As a project manager, I realize how beneficial it is to have a single point of contact throughout a project to represent the organization and communicate final decisions. It’s great for a project’s efficiency and streamlined communication. However, as much as I love efficiency, I find there is great value in starting a project by doing the exact opposite of streamlining communication—allowing time to freely talk with multiple stakeholders individually to hear their perspectives on their organization and how their roles relate to their website.
We recently began the task of redesigning CodePen and completed formal stakeholder interviews with the three founders as part of design research. I have been a part of similar research during the discovery phase of many web projects, where informational interviews mostly took place during larger group discussions. With CodePen, I had the opportunity to participate in private, individual interviews with each stakeholder, and I found taking this time provided enormous, invaluable insight into a client’s business and web needs.
I would encourage any web professional to work stakeholder interviews into the process. Here are some top tips that I learned to help make the most of this process.
1. Perform as Many Individual Interviews as Possible
To the degree that is reasonable, try to perform as many individual interviews as possible (this may not always make sense for very large organizations). Individual interviews don’t carry some of the dynamics that group conversations do. The stakeholder can speak freely without other competing voices or having to wait politely for his or her turn in a group discussion. When good rapport is established, an individual interview can yield mountains of rich information that would probably not otherwise emerge in a more democratic group setting. Also, different people are naturally better at communicating clearly about what a certain area may need. By taking time with a variety of stakeholders, you’ll better cover your bases and reveal information that may not come from just one or two people representing the group.
2. Record the Interview
We recorded our stakeholder interviews with CodePen, and I’m so glad we did. It allowed us the option to listen again if we wanted and allowed core team members on our side to still listen to an interview at a convenient time for them without the hassle of scheduling across several people’s calendars.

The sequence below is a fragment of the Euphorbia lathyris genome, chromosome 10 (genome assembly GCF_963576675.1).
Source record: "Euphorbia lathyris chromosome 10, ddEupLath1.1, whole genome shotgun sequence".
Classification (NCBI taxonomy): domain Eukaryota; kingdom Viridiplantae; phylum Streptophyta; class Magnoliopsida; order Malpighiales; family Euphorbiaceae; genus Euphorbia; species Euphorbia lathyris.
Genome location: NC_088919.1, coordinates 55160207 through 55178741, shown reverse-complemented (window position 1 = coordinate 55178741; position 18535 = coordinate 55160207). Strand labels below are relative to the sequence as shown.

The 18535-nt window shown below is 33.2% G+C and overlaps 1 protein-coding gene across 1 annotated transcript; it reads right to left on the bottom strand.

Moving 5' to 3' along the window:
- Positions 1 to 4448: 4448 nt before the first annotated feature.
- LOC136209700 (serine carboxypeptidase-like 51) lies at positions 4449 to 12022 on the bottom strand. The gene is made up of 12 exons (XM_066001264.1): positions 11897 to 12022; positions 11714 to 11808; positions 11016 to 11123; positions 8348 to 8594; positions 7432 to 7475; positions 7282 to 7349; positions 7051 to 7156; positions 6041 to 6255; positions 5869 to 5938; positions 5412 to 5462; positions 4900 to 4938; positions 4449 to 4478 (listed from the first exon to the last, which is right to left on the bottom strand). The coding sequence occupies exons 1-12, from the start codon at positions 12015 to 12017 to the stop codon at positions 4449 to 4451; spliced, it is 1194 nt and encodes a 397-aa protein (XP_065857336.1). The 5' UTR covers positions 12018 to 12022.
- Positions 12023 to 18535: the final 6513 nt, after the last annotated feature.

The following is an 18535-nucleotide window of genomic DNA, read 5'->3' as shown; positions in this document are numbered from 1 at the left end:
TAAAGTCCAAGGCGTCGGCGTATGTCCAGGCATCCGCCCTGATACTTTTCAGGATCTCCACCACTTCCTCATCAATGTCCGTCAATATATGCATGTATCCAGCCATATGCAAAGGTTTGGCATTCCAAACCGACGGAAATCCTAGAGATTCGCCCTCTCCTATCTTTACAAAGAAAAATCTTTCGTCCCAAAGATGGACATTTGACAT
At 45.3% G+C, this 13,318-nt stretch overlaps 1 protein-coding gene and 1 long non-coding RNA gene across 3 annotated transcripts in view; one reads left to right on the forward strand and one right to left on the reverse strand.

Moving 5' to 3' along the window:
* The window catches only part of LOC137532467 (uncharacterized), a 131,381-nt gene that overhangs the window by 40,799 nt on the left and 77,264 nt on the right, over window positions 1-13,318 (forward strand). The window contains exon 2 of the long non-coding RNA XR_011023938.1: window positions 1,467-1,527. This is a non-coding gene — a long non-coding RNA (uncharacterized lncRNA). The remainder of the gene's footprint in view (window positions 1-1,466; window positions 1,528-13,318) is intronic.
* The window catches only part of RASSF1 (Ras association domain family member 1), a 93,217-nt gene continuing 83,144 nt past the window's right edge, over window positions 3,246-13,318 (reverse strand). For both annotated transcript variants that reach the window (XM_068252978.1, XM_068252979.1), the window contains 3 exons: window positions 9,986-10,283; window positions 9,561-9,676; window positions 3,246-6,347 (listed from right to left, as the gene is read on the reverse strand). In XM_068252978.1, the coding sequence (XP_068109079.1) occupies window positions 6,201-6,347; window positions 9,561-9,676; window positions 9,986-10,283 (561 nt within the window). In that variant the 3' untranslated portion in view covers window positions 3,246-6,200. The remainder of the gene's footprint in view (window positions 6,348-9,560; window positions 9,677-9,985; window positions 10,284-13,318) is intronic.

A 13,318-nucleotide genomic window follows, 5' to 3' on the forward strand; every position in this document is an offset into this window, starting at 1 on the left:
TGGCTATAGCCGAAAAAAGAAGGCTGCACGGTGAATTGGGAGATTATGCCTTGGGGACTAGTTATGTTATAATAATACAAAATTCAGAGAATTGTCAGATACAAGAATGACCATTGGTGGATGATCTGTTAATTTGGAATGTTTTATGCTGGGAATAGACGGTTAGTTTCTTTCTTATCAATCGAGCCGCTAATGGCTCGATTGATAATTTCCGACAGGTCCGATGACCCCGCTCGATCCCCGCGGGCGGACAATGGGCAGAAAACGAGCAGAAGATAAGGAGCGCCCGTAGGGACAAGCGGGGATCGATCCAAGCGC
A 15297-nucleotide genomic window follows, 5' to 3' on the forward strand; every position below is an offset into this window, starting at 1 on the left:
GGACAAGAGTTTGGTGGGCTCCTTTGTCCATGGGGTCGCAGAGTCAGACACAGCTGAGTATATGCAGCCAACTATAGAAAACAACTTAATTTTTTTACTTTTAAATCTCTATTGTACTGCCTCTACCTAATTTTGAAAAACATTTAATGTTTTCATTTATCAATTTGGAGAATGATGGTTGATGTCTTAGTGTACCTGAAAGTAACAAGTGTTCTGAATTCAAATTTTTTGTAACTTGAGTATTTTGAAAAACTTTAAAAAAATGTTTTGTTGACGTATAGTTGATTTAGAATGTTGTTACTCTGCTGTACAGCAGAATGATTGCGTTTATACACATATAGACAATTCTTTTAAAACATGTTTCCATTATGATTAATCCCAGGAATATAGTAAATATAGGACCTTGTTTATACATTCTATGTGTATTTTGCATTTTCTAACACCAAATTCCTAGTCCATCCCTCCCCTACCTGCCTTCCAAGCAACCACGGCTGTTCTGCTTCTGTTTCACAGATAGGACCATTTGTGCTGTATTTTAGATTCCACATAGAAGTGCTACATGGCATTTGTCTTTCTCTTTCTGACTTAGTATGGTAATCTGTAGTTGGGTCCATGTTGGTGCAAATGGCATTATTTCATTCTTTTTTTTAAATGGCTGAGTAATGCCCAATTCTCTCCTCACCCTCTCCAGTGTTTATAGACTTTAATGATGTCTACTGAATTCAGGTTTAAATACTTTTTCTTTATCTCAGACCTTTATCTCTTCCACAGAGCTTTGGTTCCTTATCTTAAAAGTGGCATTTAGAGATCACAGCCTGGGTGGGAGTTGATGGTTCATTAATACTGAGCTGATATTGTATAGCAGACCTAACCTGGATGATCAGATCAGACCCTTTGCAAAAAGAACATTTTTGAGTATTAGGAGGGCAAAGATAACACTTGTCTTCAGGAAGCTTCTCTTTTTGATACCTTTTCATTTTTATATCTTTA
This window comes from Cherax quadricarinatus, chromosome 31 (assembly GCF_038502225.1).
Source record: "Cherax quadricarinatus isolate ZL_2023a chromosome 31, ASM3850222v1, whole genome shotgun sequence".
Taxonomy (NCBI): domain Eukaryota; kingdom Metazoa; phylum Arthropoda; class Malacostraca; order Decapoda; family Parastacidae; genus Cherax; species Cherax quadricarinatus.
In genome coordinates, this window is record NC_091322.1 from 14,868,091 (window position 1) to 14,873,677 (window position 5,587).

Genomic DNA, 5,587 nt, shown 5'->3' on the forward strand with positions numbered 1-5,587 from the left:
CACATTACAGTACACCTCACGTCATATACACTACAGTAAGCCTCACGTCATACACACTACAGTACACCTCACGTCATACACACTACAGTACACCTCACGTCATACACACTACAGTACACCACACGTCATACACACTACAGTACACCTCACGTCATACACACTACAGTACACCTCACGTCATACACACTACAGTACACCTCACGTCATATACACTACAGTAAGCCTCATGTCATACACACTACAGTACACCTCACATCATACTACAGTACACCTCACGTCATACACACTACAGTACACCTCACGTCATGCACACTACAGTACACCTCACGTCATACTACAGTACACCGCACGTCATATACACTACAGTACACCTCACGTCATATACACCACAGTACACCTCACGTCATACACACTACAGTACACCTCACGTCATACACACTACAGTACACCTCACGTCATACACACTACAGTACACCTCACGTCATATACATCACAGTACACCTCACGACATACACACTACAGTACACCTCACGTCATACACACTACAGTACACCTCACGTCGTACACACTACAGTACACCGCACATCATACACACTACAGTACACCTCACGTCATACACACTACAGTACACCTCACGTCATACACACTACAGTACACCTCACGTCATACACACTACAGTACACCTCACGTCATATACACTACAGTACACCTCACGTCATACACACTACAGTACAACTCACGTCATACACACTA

Another benefit of recording the interviews was having the source conversation available for reference later. Because I was trying to take notes fast while listening and participating (even though we had the benefit of having separate people to interview and take notes), some of my notes later had me questioning if I really had heard the person’s answer accurately. The recordings were a great reference point to ensure accuracy.
3. Schedule Each Interview Close Together
Speaking of scheduling, try to schedule the interviews close together if possible. I am a believer that large gaps of time on project phases hamper creativity, so it really helps to keep the interviews close to keep momentum and creative ideas flowing. For CodePen, we were able to schedule the interviews over just two days, which allowed our team to easily stay immersed and engaged in the conversations.
4. Document Any Insights from the Team Immediately After the Interview Ends
I would also urge taking a few minutes and documenting any key insights or thoughts from you or your team immediately after the interview ends. It’s best to do this while the conversation is still fresh on everyone’s mind.
I learned this a bit of the hard way with CodePen. Because we completed our interviews on a Friday afternoon, I scheduled time early the next week to review all my interview notes and summarize the thoughts and insights. That next week, I found myself wishing I had done that before the long time gap of the weekend. Although it turned out well, I think it would have gone much faster if I hadn’t had the gap between the interviews and their analysis.
5. Don’t Let the Interviewee’s Role Limit His or Her Thoughts
Many people will probably be respectful of what their expertise is and isn’t within their organization, but that doesn’t mean their opinions should be confined to one expertise. A developer may make a brilliant business observation, or a marketer who uses the CMS daily may rattle off vital technical requirements while explaining his or her job. Be sure to ask broad enough questions to allow for a range of thoughts and encourage them to go ahead and share their thoughts on a function even if it is not necessarily their speciality.
6. Create a Visual Summary of Your Interviews
This was probably my favorite part of distilling the information from our interviews. As a reminder to our team, we created a visual summary of the person’s name, title, photo, and summary phrases as a highlight of each interview. When time passed and our minds had moved onto being focused on user interviews and survey data, we could easily reference this visual summary to refresh the conversations we had during this part of the research.
Learn More About Stakeholder Interviews
Performing stakeholder interviews was such a positive and insightful experience that I wouldn’t want to do another project without them. If you’re looking to learn more about effective stakeholder interviews, I highly recommend reading Kevin Hoffman’s “Stakeholder Interview Tips” and Kim Goodwin’s “A Stakeholder Interview Checklist.” You can also learn more about our research process with CodePen by checking out the Stakeholder Interview Script from our CodePen redesign and Katie’s foundry article on our full CodePen research process.